Whenever you power off the dec, it will shut off completely and go to a cold boot state, which means it will take a few minutes to power up. To install it, just drag and drop the file into your 'tmp' directory*. Make sure it came across cleanly by executing the command: md5sum DECpoweroff-1.0-1.rpm and you should get the following result: f8bdf20595a2f3c85c5200f7cdb2990f
Once you confirm that it's been downloaded cleanly, you can execute the command: rpm -i DECpoweroff-1.0-1.rpm. After you will be prompted to perform the command 'init 6' which will complete the process. From the on, the power button will take the dec to a full power off state. Whenever you press the 'power' button, you'll see a big message 'Shutting Down' on the front panel display and everything will be shut down to a cold boot state.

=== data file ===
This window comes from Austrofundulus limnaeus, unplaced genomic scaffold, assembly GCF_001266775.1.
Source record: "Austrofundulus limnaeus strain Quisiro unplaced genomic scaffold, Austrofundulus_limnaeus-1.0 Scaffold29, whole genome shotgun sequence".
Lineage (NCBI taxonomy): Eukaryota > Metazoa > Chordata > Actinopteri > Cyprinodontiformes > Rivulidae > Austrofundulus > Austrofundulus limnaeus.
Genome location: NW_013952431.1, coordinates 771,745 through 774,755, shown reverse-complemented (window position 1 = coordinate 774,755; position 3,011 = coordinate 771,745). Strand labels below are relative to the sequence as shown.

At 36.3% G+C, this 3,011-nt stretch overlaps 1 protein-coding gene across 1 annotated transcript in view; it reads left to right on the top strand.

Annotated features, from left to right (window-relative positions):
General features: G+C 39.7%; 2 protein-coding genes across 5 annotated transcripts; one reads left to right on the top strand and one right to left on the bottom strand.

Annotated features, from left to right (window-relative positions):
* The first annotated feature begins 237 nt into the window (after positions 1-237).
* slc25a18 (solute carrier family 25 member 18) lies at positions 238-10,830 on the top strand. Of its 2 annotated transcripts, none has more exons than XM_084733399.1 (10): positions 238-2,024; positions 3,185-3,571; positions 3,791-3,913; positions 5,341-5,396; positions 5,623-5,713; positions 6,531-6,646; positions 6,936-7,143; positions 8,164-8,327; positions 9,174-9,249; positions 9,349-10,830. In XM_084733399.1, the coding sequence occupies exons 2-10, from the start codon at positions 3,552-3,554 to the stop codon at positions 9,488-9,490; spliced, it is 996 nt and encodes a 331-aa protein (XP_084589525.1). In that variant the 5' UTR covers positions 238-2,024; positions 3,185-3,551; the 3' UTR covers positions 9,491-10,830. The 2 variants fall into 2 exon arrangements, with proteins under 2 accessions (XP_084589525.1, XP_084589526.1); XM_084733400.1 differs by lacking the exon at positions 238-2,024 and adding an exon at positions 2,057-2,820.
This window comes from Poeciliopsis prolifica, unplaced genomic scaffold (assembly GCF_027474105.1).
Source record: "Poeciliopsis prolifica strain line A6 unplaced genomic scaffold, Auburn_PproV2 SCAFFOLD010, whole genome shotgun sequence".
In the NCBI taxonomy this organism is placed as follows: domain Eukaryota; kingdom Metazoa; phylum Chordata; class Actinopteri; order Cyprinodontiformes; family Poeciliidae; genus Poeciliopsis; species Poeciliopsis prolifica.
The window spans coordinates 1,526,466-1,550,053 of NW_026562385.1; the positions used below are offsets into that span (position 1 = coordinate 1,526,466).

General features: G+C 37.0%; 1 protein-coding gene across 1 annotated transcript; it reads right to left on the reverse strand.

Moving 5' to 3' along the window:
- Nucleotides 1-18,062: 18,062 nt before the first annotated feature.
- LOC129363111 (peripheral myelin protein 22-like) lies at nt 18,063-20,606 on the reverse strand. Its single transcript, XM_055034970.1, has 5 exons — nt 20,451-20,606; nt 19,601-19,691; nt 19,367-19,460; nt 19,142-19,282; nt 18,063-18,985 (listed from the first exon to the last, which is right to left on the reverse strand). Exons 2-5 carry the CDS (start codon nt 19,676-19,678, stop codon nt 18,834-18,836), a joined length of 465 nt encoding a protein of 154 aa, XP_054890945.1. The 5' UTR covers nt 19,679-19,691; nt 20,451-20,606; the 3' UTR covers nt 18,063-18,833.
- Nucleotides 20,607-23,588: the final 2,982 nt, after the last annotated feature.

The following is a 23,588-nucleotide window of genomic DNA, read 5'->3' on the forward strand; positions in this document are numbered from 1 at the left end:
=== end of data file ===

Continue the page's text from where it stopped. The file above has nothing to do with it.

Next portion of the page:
First of all, the DEC must be unlocked before you can attempt this procedure. The CD will boot and update the unit to software version 091702_1.4.201. Use Roxio Easy CD Creator or a similar program to write this downloadable ISO image to a CDR disk. When the dec is powered up from a cold boot state, it will install the image over an existing image on the hard drive but leave the content partition intact. Registration information will also be overwritten so it will have to be re-input as will network settings. In the case that it is a new drive or one without a partition structure that the CD recognizes, it will overwrite the drive and re-partition it. Any IDE drive should work and it has been tested on drives up to 120GB. The best drives are the ones that are the quietest, typically 5400 rpm, and Seagate makes a very quiet drive, although a Maxtor, Fujitsu or WD drives will work too. The higher performance 7200 rpm drives will just consume more power, generate more heat and noise, and do not add anything to performance, although it's hard to find slower drives now. The dec can only address 137GB of hard drive space, so adding a drive larger than that will mean that you can only see 137GB maximum. To access a larger drive, a new kernel would need to be built and that hasn't been done yet..